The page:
After Robert Watkins tried to rape a 6-year-old Johnson County, Ks., girl, the criminal justice system sent him to prison for five years. After he did his time, he didn't go free. The Kansas City Star says a judge ordered him into the Kansas Sexual Predator Treatment Program, where, nine years later, he remains with no guarantee that he will ever be released. In the program's nearly 20-year history, it's been more likely that a resident will leave in a hearse than walk out to rejoin society. So far, only three have earned their freedom. Twenty-two have died.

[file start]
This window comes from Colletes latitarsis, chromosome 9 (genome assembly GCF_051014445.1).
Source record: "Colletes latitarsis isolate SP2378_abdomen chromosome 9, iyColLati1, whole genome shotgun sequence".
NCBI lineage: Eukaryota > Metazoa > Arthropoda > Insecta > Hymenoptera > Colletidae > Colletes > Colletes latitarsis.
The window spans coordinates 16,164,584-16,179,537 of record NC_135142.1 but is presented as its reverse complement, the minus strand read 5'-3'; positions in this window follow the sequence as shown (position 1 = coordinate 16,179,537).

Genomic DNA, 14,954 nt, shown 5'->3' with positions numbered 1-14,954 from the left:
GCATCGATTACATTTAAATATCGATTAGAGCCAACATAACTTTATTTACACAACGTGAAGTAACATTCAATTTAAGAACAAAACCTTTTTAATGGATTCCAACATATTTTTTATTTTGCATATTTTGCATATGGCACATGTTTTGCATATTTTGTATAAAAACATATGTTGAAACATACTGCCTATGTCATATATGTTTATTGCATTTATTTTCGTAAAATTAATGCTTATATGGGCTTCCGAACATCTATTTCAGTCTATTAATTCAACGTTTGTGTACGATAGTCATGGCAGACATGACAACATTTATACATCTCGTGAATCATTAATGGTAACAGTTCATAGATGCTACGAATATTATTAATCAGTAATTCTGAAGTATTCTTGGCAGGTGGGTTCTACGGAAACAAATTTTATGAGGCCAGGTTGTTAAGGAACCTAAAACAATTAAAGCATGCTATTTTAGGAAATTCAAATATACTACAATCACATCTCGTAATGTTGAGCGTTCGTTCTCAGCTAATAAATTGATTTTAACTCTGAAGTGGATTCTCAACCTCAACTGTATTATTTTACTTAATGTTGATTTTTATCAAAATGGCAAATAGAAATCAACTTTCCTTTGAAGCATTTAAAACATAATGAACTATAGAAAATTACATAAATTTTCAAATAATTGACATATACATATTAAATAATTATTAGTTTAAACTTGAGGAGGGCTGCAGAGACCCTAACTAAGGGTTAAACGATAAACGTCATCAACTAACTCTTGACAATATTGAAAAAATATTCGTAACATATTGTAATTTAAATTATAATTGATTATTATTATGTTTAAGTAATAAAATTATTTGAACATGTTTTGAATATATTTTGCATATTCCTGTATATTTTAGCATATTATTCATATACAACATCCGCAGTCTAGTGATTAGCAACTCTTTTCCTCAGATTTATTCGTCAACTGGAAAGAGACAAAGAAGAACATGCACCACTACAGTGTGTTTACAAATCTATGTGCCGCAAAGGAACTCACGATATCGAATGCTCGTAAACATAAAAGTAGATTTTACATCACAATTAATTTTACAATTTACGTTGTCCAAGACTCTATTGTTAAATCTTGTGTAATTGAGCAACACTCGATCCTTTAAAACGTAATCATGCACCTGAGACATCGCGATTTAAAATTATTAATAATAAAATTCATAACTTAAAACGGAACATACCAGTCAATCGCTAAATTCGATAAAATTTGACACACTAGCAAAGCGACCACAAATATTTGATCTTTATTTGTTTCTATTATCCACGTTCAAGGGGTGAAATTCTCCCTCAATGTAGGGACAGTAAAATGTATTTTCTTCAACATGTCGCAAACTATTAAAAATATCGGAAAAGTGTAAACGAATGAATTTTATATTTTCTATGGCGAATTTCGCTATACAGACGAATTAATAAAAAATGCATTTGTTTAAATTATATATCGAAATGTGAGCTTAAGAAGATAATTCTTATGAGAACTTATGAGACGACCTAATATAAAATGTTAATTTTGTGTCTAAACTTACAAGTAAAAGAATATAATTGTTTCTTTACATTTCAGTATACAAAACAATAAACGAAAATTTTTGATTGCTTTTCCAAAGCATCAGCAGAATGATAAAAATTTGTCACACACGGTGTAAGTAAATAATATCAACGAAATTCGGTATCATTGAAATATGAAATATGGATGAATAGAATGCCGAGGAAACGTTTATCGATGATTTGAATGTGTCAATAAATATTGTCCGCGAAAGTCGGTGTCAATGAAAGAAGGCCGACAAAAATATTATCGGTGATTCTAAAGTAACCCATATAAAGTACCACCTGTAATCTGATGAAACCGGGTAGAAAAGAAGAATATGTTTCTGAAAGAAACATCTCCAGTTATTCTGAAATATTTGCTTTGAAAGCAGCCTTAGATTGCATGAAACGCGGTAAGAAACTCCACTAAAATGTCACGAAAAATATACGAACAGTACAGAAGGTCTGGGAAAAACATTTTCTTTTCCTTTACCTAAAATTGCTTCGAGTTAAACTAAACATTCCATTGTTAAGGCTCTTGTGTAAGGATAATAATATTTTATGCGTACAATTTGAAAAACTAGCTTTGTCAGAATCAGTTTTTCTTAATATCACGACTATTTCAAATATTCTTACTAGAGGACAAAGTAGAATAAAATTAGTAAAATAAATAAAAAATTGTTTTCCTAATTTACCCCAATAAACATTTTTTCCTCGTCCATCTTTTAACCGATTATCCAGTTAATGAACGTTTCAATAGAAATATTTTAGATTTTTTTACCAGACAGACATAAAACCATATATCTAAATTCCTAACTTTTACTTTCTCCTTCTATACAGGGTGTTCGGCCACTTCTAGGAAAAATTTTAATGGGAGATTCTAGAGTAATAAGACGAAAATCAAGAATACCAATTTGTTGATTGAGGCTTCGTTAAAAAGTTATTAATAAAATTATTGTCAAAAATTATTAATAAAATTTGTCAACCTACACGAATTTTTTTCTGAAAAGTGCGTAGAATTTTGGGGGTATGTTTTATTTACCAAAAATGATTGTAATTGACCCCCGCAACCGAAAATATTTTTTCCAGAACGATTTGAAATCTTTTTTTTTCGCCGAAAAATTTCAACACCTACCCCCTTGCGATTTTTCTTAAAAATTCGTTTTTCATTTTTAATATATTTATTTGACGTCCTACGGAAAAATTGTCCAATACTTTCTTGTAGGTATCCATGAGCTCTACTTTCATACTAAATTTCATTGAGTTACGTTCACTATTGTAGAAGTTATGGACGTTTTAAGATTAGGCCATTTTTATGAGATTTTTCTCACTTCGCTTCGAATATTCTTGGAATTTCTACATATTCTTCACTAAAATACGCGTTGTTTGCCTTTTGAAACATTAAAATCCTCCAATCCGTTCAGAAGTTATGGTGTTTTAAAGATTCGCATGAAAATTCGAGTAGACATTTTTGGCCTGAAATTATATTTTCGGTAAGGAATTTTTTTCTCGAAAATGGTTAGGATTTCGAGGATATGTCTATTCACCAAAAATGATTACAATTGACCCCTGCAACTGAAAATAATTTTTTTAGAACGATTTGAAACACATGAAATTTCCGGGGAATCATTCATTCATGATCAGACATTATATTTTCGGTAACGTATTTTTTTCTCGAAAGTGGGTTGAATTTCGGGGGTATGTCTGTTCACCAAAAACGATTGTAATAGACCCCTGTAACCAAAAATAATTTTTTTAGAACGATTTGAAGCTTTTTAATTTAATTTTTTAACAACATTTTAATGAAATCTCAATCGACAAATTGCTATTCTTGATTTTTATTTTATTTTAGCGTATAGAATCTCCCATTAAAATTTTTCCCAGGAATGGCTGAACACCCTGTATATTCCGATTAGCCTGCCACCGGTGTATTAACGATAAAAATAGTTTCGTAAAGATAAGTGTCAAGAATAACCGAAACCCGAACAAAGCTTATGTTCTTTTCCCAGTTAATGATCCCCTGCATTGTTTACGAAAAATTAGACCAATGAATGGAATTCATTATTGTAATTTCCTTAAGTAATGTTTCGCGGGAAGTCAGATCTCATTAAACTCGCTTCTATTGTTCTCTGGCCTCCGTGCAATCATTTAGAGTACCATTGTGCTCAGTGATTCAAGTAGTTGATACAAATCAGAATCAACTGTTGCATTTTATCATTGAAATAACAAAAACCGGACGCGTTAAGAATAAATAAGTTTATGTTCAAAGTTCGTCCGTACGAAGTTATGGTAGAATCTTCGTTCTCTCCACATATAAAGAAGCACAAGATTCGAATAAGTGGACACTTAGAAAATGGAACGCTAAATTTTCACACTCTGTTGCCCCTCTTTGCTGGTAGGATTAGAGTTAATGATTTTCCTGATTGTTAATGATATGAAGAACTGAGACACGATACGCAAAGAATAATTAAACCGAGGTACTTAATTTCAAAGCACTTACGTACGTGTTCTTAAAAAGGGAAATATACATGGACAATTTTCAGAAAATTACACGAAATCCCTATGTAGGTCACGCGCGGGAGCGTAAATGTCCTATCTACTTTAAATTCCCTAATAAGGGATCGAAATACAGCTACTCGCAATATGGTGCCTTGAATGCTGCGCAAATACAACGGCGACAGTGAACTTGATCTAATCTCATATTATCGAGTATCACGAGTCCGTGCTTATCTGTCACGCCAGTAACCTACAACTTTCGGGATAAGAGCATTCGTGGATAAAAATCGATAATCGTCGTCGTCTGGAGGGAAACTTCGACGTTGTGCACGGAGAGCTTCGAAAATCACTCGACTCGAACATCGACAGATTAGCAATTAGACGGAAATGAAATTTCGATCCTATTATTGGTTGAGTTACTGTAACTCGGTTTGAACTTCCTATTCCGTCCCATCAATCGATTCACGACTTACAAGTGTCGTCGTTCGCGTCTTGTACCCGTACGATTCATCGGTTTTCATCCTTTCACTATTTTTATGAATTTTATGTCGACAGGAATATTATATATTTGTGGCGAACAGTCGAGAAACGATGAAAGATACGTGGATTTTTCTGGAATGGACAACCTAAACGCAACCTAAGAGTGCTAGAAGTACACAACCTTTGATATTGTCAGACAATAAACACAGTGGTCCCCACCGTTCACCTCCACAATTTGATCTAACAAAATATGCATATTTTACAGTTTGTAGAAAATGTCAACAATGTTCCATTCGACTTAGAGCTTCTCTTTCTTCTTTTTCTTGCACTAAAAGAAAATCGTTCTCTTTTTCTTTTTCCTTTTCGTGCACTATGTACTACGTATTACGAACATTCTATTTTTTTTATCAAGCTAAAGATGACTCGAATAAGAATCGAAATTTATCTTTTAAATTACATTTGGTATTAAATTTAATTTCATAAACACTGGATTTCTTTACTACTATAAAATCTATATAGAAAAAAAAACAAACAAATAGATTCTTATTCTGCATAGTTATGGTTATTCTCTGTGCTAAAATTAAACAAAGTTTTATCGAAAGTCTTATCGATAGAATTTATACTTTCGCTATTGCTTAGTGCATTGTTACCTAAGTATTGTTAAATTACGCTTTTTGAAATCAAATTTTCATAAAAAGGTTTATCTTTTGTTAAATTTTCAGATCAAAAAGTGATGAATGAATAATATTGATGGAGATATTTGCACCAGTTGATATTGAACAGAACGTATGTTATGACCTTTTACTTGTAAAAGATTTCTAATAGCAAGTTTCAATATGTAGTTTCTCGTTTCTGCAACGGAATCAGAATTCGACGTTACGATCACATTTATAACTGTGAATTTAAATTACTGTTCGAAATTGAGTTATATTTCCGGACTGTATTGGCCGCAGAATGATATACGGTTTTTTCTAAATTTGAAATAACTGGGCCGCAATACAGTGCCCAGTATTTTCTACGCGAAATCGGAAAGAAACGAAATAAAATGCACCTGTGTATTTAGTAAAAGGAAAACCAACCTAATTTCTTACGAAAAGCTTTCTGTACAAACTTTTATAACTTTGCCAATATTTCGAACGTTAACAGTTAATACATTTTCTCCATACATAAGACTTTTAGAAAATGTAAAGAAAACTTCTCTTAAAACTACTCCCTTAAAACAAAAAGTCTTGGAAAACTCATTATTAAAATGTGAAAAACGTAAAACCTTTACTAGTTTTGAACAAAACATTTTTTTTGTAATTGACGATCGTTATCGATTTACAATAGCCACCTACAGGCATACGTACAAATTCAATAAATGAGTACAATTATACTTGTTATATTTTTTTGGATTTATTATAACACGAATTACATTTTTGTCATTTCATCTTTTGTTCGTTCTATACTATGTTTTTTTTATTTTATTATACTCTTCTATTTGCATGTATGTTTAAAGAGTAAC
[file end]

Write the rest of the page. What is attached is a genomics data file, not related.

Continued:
What's happening in Kansas is unfolding in 19 other states that have similar civil commitment laws aimed at protecting the public while giving program residents a chance to change their lurid behavior. Nationwide studies estimate that more than 5,000 sex offenders are confined in such programs at an annual cost of more than $500 million — much more expensive than prison, sometimes three times as much. “It is not sustainable,” said Maia Christopher of the Association for the Treatment of Sexual Abusers. There also is a growing concern that programs are drifting away from their original goal of treatment into a legally gray area that could bump up against the U.S. Constitution.